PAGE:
Generating good long-term investment returns is often predicated on long term thinking. Impax Environmental Markets’ investment objective is unequivocally aligned to this. The team seek to exploit their informational edge in small and mid-cap stocks in the energy, water, waste & resource recovery, and food and agriculture sectors.
By being specialists in niche areas, Impax often find themselves very familiar with the investment universe and already fully invested, at a point that a “new” investment theme arrives on the horizon for mainstream managers. As such IEM offers exposures that are unlikely to be found in a material way in any generalist global funds or trusts
One such company, held at launch and in the portfolio today is Tomra. Tomra is now the dominant supplier of machinery to tackle the “war on plastics”. Reverse Vending Machines (RVMs) are probably the only way for countries to achieve EU targets for 90% recycling under the EU Plastics Strategy. Tomra’s R&D efforts have meant that they are now world leaders in robotic vision and sensing equipment, which has seen them expand their end markets significantly.
Tomra is a good illustration of how Impax invest ahead of the crowd. As at 31st Dec 2006 Impax was the 16th biggest investor in the company, at a point when 34.9% of the company was held by “foreign” (ie non-Norwegian) entities. As at 31st Dec 2017, Impax was the tenth biggest investor and 77.3% of the company was owned by “foreign” entities. We believe this underlines how IEM provides a very differentiated exposure, and will complement most existing funds in an investment portfolio.
IEM has been a strong performer for much of the last five years. The NAV has performed relative to the MSCI ACWI, but also relative to global generalist peers in the investment trust and open-ended sectors. Until January this year, the trust was outperforming both the benchmark and peer groups. However, during 2018 IEM has struggled thanks to a combination of small cap underperformance (especially a lack of large cap tech), being overweight industrials and no healthcare, as well as being underweight $US. The portfolio has also experienced weakness in the lighting and water utilities sectors which have contributed to the benchmark headwinds.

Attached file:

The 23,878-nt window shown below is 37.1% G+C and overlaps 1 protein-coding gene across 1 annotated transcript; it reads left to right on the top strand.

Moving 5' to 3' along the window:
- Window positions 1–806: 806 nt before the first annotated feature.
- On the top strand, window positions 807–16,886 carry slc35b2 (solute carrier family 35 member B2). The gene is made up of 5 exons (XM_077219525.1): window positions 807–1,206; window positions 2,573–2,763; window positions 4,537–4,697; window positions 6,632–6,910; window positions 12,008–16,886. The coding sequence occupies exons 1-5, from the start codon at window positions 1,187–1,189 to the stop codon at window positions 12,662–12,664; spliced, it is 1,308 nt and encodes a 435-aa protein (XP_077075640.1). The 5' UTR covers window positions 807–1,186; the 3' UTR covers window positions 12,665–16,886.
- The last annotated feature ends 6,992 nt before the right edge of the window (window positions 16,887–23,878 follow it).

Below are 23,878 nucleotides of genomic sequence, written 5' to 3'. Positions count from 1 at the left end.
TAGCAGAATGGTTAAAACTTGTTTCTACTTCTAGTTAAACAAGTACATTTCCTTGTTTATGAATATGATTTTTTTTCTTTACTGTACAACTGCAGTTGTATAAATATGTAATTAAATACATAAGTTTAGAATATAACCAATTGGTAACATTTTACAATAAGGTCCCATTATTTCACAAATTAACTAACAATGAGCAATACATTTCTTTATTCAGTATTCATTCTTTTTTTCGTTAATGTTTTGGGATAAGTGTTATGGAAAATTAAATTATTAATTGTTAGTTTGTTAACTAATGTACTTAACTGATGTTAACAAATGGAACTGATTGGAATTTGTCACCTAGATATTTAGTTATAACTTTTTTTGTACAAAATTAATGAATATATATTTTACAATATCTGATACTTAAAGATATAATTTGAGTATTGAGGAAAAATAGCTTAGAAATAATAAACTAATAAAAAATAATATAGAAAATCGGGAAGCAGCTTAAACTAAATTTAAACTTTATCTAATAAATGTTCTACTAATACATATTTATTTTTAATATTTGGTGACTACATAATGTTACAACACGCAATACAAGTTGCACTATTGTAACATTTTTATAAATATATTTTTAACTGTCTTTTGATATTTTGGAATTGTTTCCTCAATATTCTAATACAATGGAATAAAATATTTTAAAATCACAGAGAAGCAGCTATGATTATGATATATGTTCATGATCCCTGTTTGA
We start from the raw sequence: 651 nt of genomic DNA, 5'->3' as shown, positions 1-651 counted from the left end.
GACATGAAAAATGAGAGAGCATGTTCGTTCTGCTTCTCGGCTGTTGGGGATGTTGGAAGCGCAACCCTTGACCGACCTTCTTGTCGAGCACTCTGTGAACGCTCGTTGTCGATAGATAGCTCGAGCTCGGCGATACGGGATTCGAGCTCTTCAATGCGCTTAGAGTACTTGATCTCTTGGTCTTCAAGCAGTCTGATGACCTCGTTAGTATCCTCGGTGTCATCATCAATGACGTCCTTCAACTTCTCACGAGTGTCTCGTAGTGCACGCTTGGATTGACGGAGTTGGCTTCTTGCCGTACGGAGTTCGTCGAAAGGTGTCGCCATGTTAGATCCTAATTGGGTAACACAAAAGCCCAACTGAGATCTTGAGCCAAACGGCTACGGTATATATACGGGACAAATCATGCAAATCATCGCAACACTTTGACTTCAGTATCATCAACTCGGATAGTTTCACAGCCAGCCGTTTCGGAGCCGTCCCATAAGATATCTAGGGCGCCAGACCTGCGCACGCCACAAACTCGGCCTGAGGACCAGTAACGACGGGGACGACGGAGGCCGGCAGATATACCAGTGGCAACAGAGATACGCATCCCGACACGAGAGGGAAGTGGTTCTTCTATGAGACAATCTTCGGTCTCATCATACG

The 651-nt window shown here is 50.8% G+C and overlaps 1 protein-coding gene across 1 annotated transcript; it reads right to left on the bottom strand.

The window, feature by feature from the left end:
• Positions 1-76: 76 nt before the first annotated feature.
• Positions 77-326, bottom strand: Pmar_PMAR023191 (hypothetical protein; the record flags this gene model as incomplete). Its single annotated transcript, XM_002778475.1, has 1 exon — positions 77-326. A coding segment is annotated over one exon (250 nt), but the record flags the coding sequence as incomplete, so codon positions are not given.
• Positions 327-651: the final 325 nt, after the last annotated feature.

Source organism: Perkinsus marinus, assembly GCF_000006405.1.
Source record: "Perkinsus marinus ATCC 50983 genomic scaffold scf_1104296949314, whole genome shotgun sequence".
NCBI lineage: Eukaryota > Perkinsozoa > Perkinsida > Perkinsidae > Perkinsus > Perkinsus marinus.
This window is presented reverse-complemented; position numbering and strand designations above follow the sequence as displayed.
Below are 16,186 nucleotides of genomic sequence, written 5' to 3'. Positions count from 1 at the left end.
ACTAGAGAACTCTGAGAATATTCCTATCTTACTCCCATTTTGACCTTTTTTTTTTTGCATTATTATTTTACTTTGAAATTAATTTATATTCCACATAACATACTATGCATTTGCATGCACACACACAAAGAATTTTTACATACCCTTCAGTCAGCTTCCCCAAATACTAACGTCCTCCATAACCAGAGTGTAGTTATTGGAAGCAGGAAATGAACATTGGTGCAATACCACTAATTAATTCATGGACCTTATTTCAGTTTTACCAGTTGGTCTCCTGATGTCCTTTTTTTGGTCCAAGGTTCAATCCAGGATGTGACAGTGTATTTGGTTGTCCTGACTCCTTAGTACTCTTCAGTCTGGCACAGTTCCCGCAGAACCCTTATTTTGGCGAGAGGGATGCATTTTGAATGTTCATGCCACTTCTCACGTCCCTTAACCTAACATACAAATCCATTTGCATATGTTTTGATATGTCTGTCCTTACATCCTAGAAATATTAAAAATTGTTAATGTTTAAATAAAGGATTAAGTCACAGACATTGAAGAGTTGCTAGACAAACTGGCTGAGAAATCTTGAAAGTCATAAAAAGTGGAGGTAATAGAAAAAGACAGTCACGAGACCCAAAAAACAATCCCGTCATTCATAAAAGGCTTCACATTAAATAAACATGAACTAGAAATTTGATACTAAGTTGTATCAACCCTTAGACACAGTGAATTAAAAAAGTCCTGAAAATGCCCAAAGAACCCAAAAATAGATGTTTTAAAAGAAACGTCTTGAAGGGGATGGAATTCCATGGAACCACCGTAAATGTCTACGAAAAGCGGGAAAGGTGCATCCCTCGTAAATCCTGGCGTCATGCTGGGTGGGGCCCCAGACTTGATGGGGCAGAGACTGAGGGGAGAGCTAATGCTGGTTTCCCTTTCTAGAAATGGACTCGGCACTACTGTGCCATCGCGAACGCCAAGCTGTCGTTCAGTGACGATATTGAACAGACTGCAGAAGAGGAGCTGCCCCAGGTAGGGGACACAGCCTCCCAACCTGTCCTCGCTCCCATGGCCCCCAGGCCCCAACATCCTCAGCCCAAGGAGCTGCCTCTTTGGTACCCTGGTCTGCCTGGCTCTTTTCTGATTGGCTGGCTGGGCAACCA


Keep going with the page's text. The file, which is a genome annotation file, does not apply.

IEM recently adjusted its gearing arrangements, replacing a flexible revolving credit facility with a fixed rate loan. It now has a five-year fixed rate loan of £15m and US$20m, with interest rates on the loans of 2.910% and 4.504% per annum respectively. The current level of net gearing is 4%, according to Morningstar.
IEM’s rerating continues. It would seem that investors have finally sat up and taken notice of the excellent performance and differentiated proposition. Having bought back 10m shares over the first half of 2017, the board have not had to enter the market since then. The discount has narrowed in considerably of its own accord, and the shares now trade at a premium to NAV of 2.3%.
IEM is a highly differentiated mid and small cap trust, offering exposure to niche businesses around the world which are unlikely to be found in a material way in other funds held in a portfolio. The managers have carved out a niche in an area that demands expertise. The performance over the last few years has shown the benefits of investing ahead of the curve, and taking a long term, low turnover approach.
The ever-increasing focus on resource efficiency and tighter environmental regulations applied around the world show no signs of slowing down, and Impax’s portfolio should be well positioned to benefit from disruption and innovation across a range of sectors and industries. As we have seen in the recent performance, the portfolio has a cyclical tilt, which introduces some risk according the trajectory of the global economy. However, the managers remain optimistic on their companies continuing to deliver stronger earnings growth than the wider market, and expect continued M&A activity within the sectors they favour.
|Niche investment strategy, seemingly becoming increasingly en vogue
||Portfolio tends to have higher beta, and higher volatility than the market
|Strong historic underlying earnings growth gives credence to the investment thesis
||Recessions in the past have reduced sentiment towards environmental markets
|Specialist, well resourced manager
||Trading on a premium to NAV